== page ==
Skip to main content

Zykov could be latest King to fast-track to NHL

by Curtis Zupke

EL SEGUNDO, Calif. -- Los Angeles Kings prospect Valentin Zykov won't allow himself to think about the significant change that is about to happen in his hockey career.

By the end of summer he will go from the cold climes of the Gatineau Olympiques of the Quebec Major Junior Hockey League to the Ontario Reign of the American Hockey League in Southern California.

Not only will Zykov change coasts, he will begin his professional career under the excitement of the Reign, who will play their inaugural season as the Kings' AHL affiliate.

"Well, there's two months before the season starts," Zykov said. "I'm not trying to [think] ahead."

Zykov, 20, is the left wing in the Kings' system closest to the NHL, even if that's probably years away. If anything, the 37th pick in the 2013 NHL Draft, has the power-forward tools to get fast-tracked to the NHL much like Kings right wing Tyler Toffoli, 23, and left wing Tanner Pearson, 22.

"He is ready to test his game against the pros," Kings assistant general manager Rob Blake wrote in an email.

Zykov, who's 6-foot-2, 215 pounds, was drafted with considerable buzz. He was ranked third, behind Nathan McKinnon and Jonathan Drouin, in NHL Central Scouting's preliminary rankings for the 2013 draft.

Zykov has at least outgrown juniors, where he spent the past three seasons and persevered through a bumpy first half of the 2014-15 season. This development camp was his third with the Kings, and it showed.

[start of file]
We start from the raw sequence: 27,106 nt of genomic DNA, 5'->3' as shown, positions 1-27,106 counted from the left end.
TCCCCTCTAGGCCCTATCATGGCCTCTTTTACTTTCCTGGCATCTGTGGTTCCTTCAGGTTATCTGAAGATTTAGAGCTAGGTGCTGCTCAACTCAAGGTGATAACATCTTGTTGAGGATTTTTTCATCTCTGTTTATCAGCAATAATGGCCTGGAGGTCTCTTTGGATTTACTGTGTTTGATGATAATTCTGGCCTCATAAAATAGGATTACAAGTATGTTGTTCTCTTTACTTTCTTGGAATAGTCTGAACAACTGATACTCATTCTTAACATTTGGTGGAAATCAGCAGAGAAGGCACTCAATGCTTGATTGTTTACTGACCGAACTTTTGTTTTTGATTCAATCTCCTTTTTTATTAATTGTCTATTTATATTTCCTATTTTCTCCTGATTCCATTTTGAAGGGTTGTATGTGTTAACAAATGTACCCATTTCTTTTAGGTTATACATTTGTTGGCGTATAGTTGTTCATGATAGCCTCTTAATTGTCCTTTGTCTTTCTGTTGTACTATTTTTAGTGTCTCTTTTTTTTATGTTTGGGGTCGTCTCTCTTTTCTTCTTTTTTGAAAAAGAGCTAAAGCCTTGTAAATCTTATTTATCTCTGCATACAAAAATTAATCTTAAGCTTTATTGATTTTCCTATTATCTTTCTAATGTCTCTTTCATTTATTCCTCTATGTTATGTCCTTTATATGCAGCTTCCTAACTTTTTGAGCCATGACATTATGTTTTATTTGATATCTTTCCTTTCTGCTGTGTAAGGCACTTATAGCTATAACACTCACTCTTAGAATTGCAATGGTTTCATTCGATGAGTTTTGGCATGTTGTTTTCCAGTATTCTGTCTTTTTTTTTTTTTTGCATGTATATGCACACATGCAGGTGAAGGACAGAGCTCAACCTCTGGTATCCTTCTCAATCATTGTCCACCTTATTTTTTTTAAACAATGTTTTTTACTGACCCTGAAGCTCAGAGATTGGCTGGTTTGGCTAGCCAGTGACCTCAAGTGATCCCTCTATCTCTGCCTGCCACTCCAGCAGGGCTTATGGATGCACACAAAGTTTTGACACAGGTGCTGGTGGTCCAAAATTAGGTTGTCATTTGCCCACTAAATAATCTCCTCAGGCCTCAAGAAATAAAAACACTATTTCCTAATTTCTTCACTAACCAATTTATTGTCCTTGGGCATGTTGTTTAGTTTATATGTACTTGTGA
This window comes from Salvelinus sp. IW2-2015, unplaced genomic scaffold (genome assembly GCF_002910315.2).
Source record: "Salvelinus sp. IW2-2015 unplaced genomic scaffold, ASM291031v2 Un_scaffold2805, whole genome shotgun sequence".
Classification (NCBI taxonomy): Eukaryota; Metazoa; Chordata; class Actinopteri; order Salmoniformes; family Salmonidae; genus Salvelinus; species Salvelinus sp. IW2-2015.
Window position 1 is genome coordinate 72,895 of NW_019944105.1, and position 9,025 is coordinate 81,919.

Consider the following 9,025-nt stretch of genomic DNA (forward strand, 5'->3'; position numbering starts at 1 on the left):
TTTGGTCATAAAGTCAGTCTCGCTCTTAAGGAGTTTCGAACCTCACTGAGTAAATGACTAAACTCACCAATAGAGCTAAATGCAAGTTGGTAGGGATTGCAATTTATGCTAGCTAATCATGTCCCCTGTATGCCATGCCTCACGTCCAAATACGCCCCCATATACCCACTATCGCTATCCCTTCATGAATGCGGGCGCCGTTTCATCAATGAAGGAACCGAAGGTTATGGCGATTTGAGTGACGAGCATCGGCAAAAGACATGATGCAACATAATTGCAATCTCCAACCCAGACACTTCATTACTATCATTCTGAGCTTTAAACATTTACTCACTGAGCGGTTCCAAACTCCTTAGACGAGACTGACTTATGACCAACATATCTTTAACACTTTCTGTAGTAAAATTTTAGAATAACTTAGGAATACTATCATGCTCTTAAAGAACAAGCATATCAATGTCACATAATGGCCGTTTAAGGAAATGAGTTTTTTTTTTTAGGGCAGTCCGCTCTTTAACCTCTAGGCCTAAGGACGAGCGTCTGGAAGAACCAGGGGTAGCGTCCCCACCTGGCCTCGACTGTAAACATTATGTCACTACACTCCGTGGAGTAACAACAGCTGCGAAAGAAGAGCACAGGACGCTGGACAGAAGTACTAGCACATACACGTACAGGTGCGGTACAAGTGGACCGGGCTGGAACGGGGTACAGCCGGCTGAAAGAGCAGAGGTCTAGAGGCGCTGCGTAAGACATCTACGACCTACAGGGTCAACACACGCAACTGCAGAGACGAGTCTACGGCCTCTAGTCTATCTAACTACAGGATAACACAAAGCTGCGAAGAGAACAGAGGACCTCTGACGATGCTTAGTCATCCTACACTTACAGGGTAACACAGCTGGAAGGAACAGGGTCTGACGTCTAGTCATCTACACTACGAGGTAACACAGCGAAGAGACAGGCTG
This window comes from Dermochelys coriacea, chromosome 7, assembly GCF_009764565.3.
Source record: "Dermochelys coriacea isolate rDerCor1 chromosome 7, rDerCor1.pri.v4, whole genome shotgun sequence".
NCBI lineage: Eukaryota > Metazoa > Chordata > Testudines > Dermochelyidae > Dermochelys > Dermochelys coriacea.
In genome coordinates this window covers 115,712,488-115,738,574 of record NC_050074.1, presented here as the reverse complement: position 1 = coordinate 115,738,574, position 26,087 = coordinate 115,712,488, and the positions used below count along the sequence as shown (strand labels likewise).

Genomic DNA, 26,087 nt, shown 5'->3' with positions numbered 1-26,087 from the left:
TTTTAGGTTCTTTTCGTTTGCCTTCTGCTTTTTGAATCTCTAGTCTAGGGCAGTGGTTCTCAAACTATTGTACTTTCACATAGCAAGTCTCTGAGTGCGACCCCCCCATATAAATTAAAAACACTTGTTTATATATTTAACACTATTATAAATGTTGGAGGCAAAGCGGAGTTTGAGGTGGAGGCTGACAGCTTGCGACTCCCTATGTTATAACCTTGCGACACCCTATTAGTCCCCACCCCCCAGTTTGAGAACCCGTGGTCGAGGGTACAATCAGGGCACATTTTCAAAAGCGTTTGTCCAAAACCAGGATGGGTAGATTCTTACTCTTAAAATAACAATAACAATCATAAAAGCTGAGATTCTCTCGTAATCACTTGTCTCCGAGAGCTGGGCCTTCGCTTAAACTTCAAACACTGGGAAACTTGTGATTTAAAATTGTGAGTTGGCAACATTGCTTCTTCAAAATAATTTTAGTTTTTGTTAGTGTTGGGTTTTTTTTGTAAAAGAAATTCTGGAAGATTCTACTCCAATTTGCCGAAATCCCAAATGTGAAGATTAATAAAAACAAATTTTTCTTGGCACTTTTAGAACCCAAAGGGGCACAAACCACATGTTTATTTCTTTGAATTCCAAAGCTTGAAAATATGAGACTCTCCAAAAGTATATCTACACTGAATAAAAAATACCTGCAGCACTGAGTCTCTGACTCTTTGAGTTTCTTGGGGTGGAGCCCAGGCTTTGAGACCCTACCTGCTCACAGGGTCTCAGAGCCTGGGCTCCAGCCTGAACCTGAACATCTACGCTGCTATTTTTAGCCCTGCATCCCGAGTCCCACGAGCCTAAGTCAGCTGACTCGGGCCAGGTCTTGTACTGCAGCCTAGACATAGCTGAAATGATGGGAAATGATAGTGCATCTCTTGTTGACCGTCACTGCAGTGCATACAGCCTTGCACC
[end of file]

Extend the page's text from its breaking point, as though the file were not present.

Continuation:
Coaches couldn't help notice Zykov giving his peers direction in drills and dispensing advice off the ice.

"He's always got a couple of guys around him, younger players," said Nelson Emerson, Kings director of player development. "Not just the Russian players. The other players as well.

"We didn't really have to say anything to him. He did it on his own, and that's kind of a leadership role that we just kind of went, 'Wow, good job, Val.'"

Zykov missed two months because of a sports hernia injury last November, which made him forgo representing Russia in the World Junior Championship. That was supposed to be a redemptive tournament for Zykov, who went pointless in seven games in the 2014 World Juniors.

"Injuries happen," Zykov said. "It's normal. Of course it was disappointing because there was a couple of guys I've played with since childhood, my good friends, but you can't change anything so just let it be."

In January, Zykov was traded from Baie-Comeau Drakkar to Gatineau for Buffalo Sabres prospect Vaclav Karabacek and a 2015 QMJHL draft pick, a bold transaction considering Zykov was the QMJHL Rookie of the Year as a 17-year-old.

Zykov responded well in the second half of the season and finished as a point-per-game player.

"I think [the] trade really [shook] me up a little bit," Zykov said. "But I think it helped me a little bit. The new coach, Benoit [Drouix], is a really good coach. He's tough. He makes you do the right things."

Zykov said of the up-and-down season, "That's experience, I guess. It's good experience anyway. It's either bad or good."

Zykov, who learned English before he came to North America, could be a big draw for the Reign with his affable personality and joy for the game. Among his many YouTube clips is Zykov doing a brief dance at the postgame huddle. There is also plenty of videos of his go-to-the-net mentality and his strength on the puck.

It's not difficult to imagine Zykov putting those skills to use beside Anze Kopitar or Jeff Carter.

"He's a great student," Kings development coach Mike O'Connell said. "He's a great teammate, and he takes it very seriously. Everything we do. Every rep in everything he does, he tries his hardest. He's going to be fine. He's a good player. His work ethic and his attention … he applies himself every time he's on that ice and that's going to take him a long way."

View More

The NHL uses cookies, web beacons, and other similar technologies. By using NHL websites or other online services, you consent to the practices described in our Privacy Policy and Terms of Service, including our Cookie Policy.